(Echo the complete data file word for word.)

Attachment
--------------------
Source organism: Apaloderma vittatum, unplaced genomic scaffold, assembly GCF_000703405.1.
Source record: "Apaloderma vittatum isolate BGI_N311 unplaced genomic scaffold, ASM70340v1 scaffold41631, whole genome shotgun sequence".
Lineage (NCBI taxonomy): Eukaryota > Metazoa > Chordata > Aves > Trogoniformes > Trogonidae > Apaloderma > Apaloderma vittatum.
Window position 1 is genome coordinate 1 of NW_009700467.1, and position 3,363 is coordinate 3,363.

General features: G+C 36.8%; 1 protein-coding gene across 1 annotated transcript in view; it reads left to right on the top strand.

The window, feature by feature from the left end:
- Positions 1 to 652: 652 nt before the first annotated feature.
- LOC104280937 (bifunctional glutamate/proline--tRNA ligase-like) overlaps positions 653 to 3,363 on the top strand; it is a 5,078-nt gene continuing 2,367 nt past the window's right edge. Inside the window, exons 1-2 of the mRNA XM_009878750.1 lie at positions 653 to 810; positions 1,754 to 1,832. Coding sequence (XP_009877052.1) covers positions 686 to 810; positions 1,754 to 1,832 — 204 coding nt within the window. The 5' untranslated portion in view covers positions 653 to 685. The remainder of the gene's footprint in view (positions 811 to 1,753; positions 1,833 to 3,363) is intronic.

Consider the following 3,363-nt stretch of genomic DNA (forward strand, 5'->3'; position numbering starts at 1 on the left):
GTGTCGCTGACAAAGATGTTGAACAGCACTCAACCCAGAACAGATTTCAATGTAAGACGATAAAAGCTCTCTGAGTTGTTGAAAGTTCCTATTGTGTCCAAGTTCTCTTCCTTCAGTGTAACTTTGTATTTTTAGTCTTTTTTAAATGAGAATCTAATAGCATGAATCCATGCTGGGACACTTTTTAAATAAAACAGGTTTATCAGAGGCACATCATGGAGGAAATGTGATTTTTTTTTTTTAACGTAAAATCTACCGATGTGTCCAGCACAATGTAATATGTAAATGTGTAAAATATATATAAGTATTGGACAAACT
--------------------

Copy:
Source organism: Apaloderma vittatum, unplaced genomic scaffold, assembly GCF_000703405.1.
Source record: "Apaloderma vittatum isolate BGI_N311 unplaced genomic scaffold, ASM70340v1 scaffold41631, whole genome shotgun sequence".
Lineage (NCBI taxonomy): Eukaryota > Metazoa > Chordata > Aves > Trogoniformes > Trogonidae > Apaloderma > Apaloderma vittatum.
Window position 1 is genome coordinate 1 of NW_009700467.1, and position 3,363 is coordinate 3,363.

General features: G+C 36.8%; 1 protein-coding gene across 1 annotated transcript in view; it reads left to right on the top strand.

The window, feature by feature from the left end:
- Positions 1 to 652: 652 nt before the first annotated feature.
- LOC104280937 (bifunctional glutamate/proline--tRNA ligase-like) overlaps positions 653 to 3,363 on the top strand; it is a 5,078-nt gene continuing 2,367 nt past the window's right edge. Inside the window, exons 1-2 of the mRNA XM_009878750.1 lie at positions 653 to 810; positions 1,754 to 1,832. Coding sequence (XP_009877052.1) covers positions 686 to 810; positions 1,754 to 1,832 — 204 coding nt within the window. The 5' untranslated portion in view covers positions 653 to 685. The remainder of the gene's footprint in view (positions 811 to 1,753; positions 1,833 to 3,363) is intronic.

Consider the following 3,363-nt stretch of genomic DNA (forward strand, 5'->3'; position numbering starts at 1 on the left):
GTGTCGCTGACAAAGATGTTGAACAGCACTCAACCCAGAACAGATTTCAATGTAAGACGATAAAAGCTCTCTGAGTTGTTGAAAGTTCCTATTGTGTCCAAGTTCTCTTCCTTCAGTGTAACTTTGTATTTTTAGTCTTTTTTAAATGAGAATCTAATAGCATGAATCCATGCTGGGACACTTTTTAAATAAAACAGGTTTATCAGAGGCACATCATGGAGGAAATGTGATTTTTTTTTTTTAACGTAAAATCTACCGATGTGTCCAGCACAATGTAATATGTAAATGTGTAAAATATATATAAGTATTGGACAAACT